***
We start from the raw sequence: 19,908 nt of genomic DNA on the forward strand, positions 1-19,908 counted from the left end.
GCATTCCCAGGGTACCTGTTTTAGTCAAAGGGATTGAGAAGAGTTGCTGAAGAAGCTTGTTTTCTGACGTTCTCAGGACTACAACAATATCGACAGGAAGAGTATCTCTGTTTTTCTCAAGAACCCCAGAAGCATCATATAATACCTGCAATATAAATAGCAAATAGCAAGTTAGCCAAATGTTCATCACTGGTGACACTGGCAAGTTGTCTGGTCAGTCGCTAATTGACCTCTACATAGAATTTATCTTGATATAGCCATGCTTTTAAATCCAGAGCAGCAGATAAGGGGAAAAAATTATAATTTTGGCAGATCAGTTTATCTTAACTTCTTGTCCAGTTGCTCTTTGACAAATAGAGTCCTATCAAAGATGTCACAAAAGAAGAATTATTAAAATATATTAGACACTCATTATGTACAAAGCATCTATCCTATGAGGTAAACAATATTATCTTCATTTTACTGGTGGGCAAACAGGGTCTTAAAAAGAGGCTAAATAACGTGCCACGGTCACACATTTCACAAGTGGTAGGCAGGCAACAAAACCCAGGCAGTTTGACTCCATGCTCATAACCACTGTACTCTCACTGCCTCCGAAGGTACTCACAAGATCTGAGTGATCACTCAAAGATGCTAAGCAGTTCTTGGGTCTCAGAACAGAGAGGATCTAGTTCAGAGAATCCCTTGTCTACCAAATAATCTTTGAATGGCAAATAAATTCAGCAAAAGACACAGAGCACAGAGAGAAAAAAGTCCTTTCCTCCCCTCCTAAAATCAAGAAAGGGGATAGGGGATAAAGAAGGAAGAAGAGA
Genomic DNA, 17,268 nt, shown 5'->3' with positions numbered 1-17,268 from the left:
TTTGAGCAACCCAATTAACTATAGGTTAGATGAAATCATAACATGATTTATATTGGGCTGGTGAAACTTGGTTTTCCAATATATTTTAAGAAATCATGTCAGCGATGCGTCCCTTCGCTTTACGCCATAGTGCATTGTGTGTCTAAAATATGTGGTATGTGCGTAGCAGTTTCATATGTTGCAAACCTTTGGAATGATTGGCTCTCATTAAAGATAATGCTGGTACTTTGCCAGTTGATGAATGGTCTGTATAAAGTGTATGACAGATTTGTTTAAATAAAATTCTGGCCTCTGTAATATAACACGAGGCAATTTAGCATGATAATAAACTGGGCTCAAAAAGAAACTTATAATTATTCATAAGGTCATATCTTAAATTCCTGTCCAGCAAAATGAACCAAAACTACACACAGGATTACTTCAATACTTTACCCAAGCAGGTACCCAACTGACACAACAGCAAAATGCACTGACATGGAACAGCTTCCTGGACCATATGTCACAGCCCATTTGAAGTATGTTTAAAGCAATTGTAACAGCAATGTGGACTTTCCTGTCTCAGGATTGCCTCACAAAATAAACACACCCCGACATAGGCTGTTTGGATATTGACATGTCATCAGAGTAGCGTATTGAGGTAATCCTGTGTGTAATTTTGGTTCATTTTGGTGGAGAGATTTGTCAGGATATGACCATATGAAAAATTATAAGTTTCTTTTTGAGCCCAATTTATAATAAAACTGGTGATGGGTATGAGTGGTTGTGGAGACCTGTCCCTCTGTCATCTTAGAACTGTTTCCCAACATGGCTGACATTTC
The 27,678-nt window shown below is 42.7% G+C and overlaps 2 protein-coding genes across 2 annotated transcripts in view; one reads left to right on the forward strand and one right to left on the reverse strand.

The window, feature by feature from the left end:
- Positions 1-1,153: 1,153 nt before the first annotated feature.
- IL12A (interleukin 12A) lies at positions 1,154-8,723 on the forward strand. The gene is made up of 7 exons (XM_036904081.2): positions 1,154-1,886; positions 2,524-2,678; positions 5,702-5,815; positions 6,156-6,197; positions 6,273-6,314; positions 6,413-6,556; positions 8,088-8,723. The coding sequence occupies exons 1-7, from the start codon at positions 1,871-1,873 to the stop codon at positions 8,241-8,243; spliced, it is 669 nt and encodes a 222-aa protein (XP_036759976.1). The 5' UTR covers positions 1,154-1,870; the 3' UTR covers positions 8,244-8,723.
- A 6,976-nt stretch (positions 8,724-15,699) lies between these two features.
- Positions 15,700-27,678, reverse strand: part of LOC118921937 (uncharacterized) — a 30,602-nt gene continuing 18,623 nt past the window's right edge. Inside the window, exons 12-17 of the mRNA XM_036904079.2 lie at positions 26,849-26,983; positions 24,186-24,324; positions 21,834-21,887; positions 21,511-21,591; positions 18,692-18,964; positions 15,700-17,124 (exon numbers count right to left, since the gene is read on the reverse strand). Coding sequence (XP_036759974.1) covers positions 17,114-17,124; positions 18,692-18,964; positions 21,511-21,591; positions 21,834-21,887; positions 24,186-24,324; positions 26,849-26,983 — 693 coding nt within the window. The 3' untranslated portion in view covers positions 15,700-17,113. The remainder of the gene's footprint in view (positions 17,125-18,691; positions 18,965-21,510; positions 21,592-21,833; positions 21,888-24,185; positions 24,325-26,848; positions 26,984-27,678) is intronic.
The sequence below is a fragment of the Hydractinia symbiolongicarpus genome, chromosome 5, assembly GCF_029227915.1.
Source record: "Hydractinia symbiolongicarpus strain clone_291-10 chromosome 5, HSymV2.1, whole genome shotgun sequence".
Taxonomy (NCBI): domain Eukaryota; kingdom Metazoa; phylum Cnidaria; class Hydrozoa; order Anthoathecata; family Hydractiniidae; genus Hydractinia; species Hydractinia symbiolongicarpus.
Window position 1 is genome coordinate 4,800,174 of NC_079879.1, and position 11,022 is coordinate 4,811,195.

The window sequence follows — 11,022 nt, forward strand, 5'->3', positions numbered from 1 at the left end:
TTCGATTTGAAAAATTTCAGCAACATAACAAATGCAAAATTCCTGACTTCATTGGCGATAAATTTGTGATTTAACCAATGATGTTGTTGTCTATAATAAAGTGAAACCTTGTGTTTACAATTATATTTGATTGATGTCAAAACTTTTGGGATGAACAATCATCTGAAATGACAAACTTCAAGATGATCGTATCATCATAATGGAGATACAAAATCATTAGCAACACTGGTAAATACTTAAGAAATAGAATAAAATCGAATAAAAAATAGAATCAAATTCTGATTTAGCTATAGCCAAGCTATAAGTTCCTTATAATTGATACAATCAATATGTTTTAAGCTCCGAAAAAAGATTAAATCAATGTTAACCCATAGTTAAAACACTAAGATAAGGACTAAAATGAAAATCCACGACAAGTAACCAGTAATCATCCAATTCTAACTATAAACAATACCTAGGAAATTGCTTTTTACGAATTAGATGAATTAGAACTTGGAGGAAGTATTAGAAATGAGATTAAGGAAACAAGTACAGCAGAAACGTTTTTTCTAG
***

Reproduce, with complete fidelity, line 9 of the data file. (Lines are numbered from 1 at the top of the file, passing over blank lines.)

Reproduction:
- A 6,976-nt stretch (positions 8,724-15,699) lies between these two features.